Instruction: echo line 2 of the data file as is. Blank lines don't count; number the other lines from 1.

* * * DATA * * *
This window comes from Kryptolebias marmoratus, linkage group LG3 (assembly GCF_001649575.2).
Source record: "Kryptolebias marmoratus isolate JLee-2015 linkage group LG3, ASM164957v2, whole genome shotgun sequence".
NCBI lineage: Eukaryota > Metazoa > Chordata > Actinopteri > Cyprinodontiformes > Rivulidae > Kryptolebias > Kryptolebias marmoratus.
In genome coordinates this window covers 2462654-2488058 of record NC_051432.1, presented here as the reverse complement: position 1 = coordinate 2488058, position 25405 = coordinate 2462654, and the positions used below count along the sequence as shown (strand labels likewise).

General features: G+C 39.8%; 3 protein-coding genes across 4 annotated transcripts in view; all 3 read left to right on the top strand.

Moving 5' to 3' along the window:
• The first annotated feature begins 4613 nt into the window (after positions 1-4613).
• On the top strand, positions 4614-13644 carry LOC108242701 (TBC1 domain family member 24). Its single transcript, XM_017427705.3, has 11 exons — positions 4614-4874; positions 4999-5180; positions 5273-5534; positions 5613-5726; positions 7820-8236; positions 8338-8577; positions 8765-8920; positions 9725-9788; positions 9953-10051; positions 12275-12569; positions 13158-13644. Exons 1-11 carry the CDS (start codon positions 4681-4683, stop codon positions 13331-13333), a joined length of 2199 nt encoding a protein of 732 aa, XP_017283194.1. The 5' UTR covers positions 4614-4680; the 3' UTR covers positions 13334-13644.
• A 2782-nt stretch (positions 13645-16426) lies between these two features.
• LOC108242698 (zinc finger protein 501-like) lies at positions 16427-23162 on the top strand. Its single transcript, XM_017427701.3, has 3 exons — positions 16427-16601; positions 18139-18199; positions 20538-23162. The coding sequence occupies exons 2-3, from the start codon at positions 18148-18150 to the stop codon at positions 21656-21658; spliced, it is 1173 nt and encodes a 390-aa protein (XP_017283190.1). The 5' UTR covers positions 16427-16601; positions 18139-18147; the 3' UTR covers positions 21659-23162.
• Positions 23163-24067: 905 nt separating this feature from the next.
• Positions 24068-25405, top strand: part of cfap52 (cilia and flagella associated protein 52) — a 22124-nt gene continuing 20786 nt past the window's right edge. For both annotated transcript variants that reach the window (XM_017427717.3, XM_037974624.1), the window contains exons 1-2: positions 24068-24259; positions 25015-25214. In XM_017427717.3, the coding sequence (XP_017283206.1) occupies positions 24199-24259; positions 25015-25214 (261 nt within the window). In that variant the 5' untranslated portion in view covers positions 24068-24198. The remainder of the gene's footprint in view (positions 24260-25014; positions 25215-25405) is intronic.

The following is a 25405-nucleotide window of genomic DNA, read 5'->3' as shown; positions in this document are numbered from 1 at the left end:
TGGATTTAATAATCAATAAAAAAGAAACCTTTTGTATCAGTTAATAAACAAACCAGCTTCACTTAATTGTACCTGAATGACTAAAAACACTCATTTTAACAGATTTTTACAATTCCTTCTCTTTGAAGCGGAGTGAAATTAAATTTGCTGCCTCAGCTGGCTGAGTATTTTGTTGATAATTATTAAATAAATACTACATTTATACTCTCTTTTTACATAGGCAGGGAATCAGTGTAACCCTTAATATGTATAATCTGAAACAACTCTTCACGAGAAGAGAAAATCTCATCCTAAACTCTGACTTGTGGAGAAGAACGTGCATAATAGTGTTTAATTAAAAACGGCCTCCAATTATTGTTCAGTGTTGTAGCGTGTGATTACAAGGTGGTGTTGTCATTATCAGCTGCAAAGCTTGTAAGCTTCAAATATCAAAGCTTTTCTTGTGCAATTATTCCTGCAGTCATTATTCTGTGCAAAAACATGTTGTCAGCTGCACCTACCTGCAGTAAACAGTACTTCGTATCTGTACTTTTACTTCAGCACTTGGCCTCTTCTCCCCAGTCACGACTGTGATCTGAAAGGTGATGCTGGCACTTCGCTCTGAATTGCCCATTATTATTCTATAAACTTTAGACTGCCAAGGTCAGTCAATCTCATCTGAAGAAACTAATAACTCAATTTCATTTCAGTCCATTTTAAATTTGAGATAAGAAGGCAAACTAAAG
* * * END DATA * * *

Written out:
Source record: "Kryptolebias marmoratus isolate JLee-2015 linkage group LG3, ASM164957v2, whole genome shotgun sequence".